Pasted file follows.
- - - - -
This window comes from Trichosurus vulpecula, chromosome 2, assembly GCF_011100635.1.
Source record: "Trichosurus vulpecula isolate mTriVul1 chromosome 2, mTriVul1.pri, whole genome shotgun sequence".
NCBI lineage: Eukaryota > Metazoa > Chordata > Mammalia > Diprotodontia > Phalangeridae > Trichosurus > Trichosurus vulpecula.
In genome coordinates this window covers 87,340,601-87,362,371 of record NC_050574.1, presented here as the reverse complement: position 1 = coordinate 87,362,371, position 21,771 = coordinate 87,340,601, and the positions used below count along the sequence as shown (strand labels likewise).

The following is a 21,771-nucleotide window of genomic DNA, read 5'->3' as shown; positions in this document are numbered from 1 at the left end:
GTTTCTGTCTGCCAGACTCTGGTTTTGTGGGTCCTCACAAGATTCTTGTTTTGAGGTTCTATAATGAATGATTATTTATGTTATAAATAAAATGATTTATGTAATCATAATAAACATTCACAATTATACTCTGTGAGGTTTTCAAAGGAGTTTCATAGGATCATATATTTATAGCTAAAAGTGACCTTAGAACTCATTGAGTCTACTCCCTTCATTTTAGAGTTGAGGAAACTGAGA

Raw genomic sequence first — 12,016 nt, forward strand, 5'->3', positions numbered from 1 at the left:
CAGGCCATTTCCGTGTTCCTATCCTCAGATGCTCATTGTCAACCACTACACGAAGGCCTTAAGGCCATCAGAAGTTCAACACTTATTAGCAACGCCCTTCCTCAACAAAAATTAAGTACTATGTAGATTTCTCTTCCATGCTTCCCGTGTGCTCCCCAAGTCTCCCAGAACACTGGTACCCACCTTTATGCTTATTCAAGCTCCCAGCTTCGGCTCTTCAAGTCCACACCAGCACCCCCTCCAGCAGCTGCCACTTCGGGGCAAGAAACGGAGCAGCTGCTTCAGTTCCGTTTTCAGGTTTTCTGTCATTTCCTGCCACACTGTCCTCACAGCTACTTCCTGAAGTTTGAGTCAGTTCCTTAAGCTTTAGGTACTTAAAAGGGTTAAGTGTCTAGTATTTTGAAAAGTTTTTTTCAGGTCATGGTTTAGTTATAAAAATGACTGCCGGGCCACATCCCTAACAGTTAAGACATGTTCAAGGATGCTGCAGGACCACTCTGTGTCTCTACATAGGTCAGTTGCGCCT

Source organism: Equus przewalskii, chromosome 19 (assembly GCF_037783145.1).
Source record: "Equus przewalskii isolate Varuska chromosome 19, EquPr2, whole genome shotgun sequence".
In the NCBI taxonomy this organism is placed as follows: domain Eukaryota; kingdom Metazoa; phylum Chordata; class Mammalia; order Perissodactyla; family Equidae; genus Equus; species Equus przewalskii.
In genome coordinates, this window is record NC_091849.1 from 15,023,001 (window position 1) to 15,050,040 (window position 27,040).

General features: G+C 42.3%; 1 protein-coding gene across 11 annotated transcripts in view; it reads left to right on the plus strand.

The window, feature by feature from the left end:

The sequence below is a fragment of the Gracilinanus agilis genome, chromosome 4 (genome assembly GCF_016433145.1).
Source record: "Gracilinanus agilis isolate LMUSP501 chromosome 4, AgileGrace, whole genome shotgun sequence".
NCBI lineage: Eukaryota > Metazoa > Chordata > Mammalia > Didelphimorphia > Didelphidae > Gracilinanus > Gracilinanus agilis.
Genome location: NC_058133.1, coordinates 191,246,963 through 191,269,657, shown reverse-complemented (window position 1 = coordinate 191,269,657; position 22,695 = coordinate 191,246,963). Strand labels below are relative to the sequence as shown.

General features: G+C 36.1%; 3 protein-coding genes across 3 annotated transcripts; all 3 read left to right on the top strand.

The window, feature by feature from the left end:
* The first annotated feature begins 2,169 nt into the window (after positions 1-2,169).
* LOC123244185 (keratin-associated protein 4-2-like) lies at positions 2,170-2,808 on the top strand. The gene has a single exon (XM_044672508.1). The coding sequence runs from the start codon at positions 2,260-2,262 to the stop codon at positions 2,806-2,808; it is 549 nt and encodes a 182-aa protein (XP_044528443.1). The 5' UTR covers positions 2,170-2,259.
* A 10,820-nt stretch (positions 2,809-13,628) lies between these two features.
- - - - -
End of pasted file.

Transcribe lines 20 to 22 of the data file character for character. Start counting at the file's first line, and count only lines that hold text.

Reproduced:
The window, feature by feature from the left end:
* The first annotated feature begins 2,169 nt into the window (after positions 1-2,169).
* LOC123244185 (keratin-associated protein 4-2-like) lies at positions 2,170-2,808 on the top strand. The gene has a single exon (XM_044672508.1). The coding sequence runs from the start codon at positions 2,260-2,262 to the stop codon at positions 2,806-2,808; it is 549 nt and encodes a 182-aa protein (XP_044528443.1). The 5' UTR covers positions 2,170-2,259.